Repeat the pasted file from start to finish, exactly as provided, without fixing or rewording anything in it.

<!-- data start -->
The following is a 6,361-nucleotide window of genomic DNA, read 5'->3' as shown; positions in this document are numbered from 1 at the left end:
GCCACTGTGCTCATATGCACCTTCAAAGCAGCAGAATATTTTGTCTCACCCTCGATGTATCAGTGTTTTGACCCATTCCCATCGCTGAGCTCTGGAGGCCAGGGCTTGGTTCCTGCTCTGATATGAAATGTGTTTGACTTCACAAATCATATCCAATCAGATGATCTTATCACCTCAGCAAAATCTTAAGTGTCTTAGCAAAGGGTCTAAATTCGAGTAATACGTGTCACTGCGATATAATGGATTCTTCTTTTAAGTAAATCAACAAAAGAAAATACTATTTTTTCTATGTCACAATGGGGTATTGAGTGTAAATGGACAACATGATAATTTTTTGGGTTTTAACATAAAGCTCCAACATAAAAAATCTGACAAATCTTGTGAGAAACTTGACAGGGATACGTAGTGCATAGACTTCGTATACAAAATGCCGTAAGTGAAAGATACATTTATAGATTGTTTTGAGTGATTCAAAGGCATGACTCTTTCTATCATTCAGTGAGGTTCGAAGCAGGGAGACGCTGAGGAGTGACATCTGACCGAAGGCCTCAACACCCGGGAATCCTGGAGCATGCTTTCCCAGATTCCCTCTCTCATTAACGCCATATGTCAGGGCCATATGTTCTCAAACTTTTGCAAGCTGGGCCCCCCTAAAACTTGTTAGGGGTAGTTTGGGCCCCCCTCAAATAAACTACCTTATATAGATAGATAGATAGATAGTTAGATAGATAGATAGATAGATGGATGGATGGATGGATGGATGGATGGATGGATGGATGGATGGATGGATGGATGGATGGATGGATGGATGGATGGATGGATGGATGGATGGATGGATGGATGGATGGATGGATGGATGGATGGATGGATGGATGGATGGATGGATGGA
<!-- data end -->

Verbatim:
The following is a 6,361-nucleotide window of genomic DNA, read 5'->3' as shown; positions in this document are numbered from 1 at the left end:
GCCACTGTGCTCATATGCACCTTCAAAGCAGCAGAATATTTTGTCTCACCCTCGATGTATCAGTGTTTTGACCCATTCCCATCGCTGAGCTCTGGAGGCCAGGGCTTGGTTCCTGCTCTGATATGAAATGTGTTTGACTTCACAAATCATATCCAATCAGATGATCTTATCACCTCAGCAAAATCTTAAGTGTCTTAGCAAAGGGTCTAAATTCGAGTAATACGTGTCACTGCGATATAATGGATTCTTCTTTTAAGTAAATCAACAAAAGAAAATACTATTTTTTCTATGTCACAATGGGGTATTGAGTGTAAATGGACAACATGATAATTTTTTGGGTTTTAACATAAAGCTCCAACATAAAAAATCTGACAAATCTTGTGAGAAACTTGACAGGGATACGTAGTGCATAGACTTCGTATACAAAATGCCGTAAGTGAAAGATACATTTATAGATTGTTTTGAGTGATTCAAAGGCATGACTCTTTCTATCATTCAGTGAGGTTCGAAGCAGGGAGACGCTGAGGAGTGACATCTGACCGAAGGCCTCAACACCCGGGAATCCTGGAGCATGCTTTCCCAGATTCCCTCTCTCATTAACGCCATATGTCAGGGCCATATGTTCTCAAACTTTTGCAAGCTGGGCCCCCCTAAAACTTGTTAGGGGTAGTTTGGGCCCCCCTCAAATAAACTACCTTATATAGATAGATAGATAGATAGTTAGATAGATAGATAGATAGATGGATGGATGGATGGATGGATGGATGGATGGATGGATGGATGGATGGATGGATGGATGGATGGATGGATGGATGGATGGATGGATGGATGGATGGATGGATGGATGGATGGATGGATGGATGGATGGATGGATGGATGGATGGATGGA